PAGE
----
How to Get a Car Loan (The Right Way)

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Published 2018-08-31
I'll explain how to finance a car loan the right way!
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When it comes to car loan financing, you've got to understand how it all works, so you don't go upside down in your car, and get ripped off at the dealer. I'll teach you how to finance a car by teaching three simple parts to the process. Enjoy the video and feel free to leave a comment or concern. Thanks.

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#honestfinance #carbuying #carfinacing

All Comments (21)
  • Sketch
    This guy killed it! I just bought a car at 22, still in college (last car was totaled), and after watching this video I feel a lot better about the money I’m paying. One thing I might add is, if you can wait, wait until the end of the year when car companies are trying to boost their sales numbers to investors. They’ll offer some crazy deals and interest rates. For example, I got a 60 mo, 0.9% APR loan after getting $4000 off MSRP from the dealer—all because they need those year-end numbers.
  • Kenan Demren
    I'm a finance manager at a dealership, GREAT video. A lot of people don't understand how all of this truly affects them unless they watch videos like this. ONLY correction is that in some states, warranty is non-negotiable (like in Florida). I bought mine for the same price as a customer would.
  • Warbird Lover
    Thank you, this is very helpful! I've owned one car for over 12 years and payed for it outright. But now I'm stepping into the newer vehicle arena and this is definitely the area I'm a little unclear about.
  • Terri J. Brown
    Great video! I did my research for a few weeks before buying and just purchased my car yesterday! Though I'm just seeing this video, I used these exact steps and was quite pleased with the outcome. Great price on the car, decent down payment and low interest rate. Take his advice, as this is solid!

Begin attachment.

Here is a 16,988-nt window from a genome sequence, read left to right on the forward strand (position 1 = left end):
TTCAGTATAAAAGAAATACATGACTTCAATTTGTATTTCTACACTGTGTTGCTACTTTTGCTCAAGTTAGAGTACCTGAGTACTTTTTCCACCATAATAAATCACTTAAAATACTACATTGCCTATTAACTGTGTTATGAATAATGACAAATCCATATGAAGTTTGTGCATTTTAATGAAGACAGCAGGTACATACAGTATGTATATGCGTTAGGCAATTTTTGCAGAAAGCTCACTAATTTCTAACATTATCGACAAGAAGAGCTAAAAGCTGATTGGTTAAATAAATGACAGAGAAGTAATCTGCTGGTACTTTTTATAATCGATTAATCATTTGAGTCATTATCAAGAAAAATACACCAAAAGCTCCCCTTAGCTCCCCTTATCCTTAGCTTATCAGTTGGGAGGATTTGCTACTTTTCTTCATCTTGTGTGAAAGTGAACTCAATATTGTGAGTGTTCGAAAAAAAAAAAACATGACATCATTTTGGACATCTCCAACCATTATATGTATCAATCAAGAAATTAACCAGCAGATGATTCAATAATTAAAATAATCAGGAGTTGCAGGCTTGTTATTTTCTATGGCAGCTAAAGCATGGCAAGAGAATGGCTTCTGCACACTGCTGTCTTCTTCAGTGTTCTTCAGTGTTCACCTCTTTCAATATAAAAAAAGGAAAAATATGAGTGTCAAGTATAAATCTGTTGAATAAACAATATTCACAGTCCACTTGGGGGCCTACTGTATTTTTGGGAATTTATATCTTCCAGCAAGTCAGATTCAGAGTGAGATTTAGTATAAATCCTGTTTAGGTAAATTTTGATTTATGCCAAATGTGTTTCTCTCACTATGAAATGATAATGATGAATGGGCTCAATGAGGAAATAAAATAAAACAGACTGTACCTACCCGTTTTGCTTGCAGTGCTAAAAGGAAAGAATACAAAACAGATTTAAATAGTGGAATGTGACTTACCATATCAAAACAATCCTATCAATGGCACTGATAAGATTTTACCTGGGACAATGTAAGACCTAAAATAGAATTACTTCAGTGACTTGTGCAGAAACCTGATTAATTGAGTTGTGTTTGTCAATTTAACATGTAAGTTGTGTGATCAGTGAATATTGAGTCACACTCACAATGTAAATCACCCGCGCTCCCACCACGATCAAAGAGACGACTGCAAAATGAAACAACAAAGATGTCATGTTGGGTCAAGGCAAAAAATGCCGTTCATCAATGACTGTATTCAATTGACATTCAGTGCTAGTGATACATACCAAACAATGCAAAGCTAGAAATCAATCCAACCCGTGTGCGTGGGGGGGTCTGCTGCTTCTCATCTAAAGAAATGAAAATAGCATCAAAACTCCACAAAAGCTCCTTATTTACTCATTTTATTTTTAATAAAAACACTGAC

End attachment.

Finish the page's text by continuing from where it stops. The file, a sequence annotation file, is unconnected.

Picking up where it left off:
• james jonathan
    Went through buying a used car twice last month and now I want to buy cars for others since I've learned so much. Great videos, keep them coming.
  • God's Handyman
    Having a longer loan (6 years+) isn't bad if you have the right game plan. If you're just going to keep your same job for the next 3+ years, it might just be bad. In that time, you can do many thing to earn more money to pay off your loan quicker to avoid big interest.
  • ELA S2K
    Thanks man I'm 20 years old and I had an idea how car loans worked. Your video really tied up all the questions I had up. Thank you for the video
  • Noah G
    Rule number 1: forget monthly payments and focus on total cost. Negotiate until you get the monthly payment that totals to what you can afford and initially set out to pay. Otherwise, take lone from your local credit union with a lower APR. If this can't happen, you don't afford, no deal, run away! As simple as that.
  • Greg
    Wow! This guy is great. Super useful advice and down-to-Earth explanation
  • Esteban Peralta
    One thing he forgot to mention in the video is always pay more than your minimum payment whenever possible so that you can pay off the car earlier i paid my car off a year earlier doing this
  • Roar Bahamut
    Not sure how it works in other countries but currently in Germany, you can get a less than 1% inrest rate on pretty much any car loan. There a lot of comparison sites that show you different banks and companies that are willing to loan the amount.
  • Carter Busby